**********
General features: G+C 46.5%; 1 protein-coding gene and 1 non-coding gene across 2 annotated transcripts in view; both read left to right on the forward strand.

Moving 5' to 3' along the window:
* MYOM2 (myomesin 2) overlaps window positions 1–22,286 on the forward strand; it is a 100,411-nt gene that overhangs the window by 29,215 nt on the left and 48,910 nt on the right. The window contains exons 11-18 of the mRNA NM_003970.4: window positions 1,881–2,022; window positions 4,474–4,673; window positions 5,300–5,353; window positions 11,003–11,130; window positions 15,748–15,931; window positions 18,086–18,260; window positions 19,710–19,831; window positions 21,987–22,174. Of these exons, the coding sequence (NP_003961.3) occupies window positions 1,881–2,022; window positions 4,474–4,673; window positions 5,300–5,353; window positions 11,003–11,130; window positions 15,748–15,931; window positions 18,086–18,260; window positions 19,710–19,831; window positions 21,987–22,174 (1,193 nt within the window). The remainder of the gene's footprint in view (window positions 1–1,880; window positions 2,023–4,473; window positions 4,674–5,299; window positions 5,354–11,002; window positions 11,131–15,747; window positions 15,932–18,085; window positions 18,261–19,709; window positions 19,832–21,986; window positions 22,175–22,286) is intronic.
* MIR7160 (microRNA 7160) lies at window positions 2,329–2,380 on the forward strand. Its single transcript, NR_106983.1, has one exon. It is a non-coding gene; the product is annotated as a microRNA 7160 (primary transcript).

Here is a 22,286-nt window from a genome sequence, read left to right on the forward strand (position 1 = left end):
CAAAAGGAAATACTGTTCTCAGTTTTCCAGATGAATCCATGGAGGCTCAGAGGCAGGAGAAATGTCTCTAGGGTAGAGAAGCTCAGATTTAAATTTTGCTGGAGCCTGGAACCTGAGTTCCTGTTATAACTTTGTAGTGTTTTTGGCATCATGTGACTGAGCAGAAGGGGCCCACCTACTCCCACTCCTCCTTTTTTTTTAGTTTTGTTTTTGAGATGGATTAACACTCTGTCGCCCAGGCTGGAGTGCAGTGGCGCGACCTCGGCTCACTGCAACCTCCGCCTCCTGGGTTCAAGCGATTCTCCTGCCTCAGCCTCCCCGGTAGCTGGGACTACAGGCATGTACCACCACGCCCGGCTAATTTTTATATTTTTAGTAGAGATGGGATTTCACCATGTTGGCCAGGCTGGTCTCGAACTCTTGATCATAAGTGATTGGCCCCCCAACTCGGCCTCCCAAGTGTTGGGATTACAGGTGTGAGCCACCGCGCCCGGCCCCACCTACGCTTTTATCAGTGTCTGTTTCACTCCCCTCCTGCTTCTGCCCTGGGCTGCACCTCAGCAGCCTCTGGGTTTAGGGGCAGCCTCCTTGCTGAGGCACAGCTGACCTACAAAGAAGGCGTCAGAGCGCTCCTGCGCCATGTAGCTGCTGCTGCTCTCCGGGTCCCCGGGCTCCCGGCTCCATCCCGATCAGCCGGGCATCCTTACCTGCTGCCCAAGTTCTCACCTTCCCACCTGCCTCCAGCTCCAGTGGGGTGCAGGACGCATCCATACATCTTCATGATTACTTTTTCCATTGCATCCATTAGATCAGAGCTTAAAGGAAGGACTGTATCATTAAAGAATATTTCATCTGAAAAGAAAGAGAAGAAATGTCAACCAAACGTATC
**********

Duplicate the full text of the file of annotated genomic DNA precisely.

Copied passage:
General features: G+C 46.5%; 1 protein-coding gene and 1 non-coding gene across 2 annotated transcripts in view; both read left to right on the forward strand.

Moving 5' to 3' along the window:
* MYOM2 (myomesin 2) overlaps window positions 1–22,286 on the forward strand; it is a 100,411-nt gene that overhangs the window by 29,215 nt on the left and 48,910 nt on the right. The window contains exons 11-18 of the mRNA NM_003970.4: window positions 1,881–2,022; window positions 4,474–4,673; window positions 5,300–5,353; window positions 11,003–11,130; window positions 15,748–15,931; window positions 18,086–18,260; window positions 19,710–19,831; window positions 21,987–22,174. Of these exons, the coding sequence (NP_003961.3) occupies window positions 1,881–2,022; window positions 4,474–4,673; window positions 5,300–5,353; window positions 11,003–11,130; window positions 15,748–15,931; window positions 18,086–18,260; window positions 19,710–19,831; window positions 21,987–22,174 (1,193 nt within the window). The remainder of the gene's footprint in view (window positions 1–1,880; window positions 2,023–4,473; window positions 4,674–5,299; window positions 5,354–11,002; window positions 11,131–15,747; window positions 15,932–18,085; window positions 18,261–19,709; window positions 19,832–21,986; window positions 22,175–22,286) is intronic.
* MIR7160 (microRNA 7160) lies at window positions 2,329–2,380 on the forward strand. Its single transcript, NR_106983.1, has one exon. It is a non-coding gene; the product is annotated as a microRNA 7160 (primary transcript).

Here is a 22,286-nt window from a genome sequence, read left to right on the forward strand (position 1 = left end):
CAAAAGGAAATACTGTTCTCAGTTTTCCAGATGAATCCATGGAGGCTCAGAGGCAGGAGAAATGTCTCTAGGGTAGAGAAGCTCAGATTTAAATTTTGCTGGAGCCTGGAACCTGAGTTCCTGTTATAACTTTGTAGTGTTTTTGGCATCATGTGACTGAGCAGAAGGGGCCCACCTACTCCCACTCCTCCTTTTTTTTTAGTTTTGTTTTTGAGATGGATTAACACTCTGTCGCCCAGGCTGGAGTGCAGTGGCGCGACCTCGGCTCACTGCAACCTCCGCCTCCTGGGTTCAAGCGATTCTCCTGCCTCAGCCTCCCCGGTAGCTGGGACTACAGGCATGTACCACCACGCCCGGCTAATTTTTATATTTTTAGTAGAGATGGGATTTCACCATGTTGGCCAGGCTGGTCTCGAACTCTTGATCATAAGTGATTGGCCCCCCAACTCGGCCTCCCAAGTGTTGGGATTACAGGTGTGAGCCACCGCGCCCGGCCCCACCTACGCTTTTATCAGTGTCTGTTTCACTCCCCTCCTGCTTCTGCCCTGGGCTGCACCTCAGCAGCCTCTGGGTTTAGGGGCAGCCTCCTTGCTGAGGCACAGCTGACCTACAAAGAAGGCGTCAGAGCGCTCCTGCGCCATGTAGCTGCTGCTGCTCTCCGGGTCCCCGGGCTCCCGGCTCCATCCCGATCAGCCGGGCATCCTTACCTGCTGCCCAAGTTCTCACCTTCCCACCTGCCTCCAGCTCCAGTGGGGTGCAGGACGCATCCATACATCTTCATGATTACTTTTTCCATTGCATCCATTAGATCAGAGCTTAAAGGAAGGACTGTATCATTAAAGAATATTTCATCTGAAAAGAAAGAGAAGAAATGTCAACCAAACGTATC